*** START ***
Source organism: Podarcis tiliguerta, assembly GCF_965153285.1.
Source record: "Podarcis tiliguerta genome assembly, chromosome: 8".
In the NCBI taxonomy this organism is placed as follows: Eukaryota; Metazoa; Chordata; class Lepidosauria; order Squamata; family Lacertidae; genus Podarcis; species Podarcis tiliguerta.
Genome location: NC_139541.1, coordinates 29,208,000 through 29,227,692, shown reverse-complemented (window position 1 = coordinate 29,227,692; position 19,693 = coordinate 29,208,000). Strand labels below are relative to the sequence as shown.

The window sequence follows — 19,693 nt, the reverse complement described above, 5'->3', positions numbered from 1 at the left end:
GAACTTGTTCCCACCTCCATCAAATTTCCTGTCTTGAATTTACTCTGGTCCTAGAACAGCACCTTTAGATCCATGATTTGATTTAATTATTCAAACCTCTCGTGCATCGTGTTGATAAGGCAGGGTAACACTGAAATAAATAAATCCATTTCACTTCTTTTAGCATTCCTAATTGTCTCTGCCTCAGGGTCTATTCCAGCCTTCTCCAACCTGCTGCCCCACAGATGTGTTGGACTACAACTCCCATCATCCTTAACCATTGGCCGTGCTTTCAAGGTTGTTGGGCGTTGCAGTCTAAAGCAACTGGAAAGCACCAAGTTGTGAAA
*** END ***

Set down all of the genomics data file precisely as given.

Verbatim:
Source organism: Podarcis tiliguerta, assembly GCF_965153285.1.
Source record: "Podarcis tiliguerta genome assembly, chromosome: 8".
In the NCBI taxonomy this organism is placed as follows: Eukaryota; Metazoa; Chordata; class Lepidosauria; order Squamata; family Lacertidae; genus Podarcis; species Podarcis tiliguerta.
Genome location: NC_139541.1, coordinates 29,208,000 through 29,227,692, shown reverse-complemented (window position 1 = coordinate 29,227,692; position 19,693 = coordinate 29,208,000). Strand labels below are relative to the sequence as shown.

The window sequence follows — 19,693 nt, the reverse complement described above, 5'->3', positions numbered from 1 at the left end:
GAACTTGTTCCCACCTCCATCAAATTTCCTGTCTTGAATTTACTCTGGTCCTAGAACAGCACCTTTAGATCCATGATTTGATTTAATTATTCAAACCTCTCGTGCATCGTGTTGATAAGGCAGGGTAACACTGAAATAAATAAATCCATTTCACTTCTTTTAGCATTCCTAATTGTCTCTGCCTCAGGGTCTATTCCAGCCTTCTCCAACCTGCTGCCCCACAGATGTGTTGGACTACAACTCCCATCATCCTTAACCATTGGCCGTGCTTTCAAGGTTGTTGGGCGTTGCAGTCTAAAGCAACTGGAAAGCACCAAGTTGTGAAA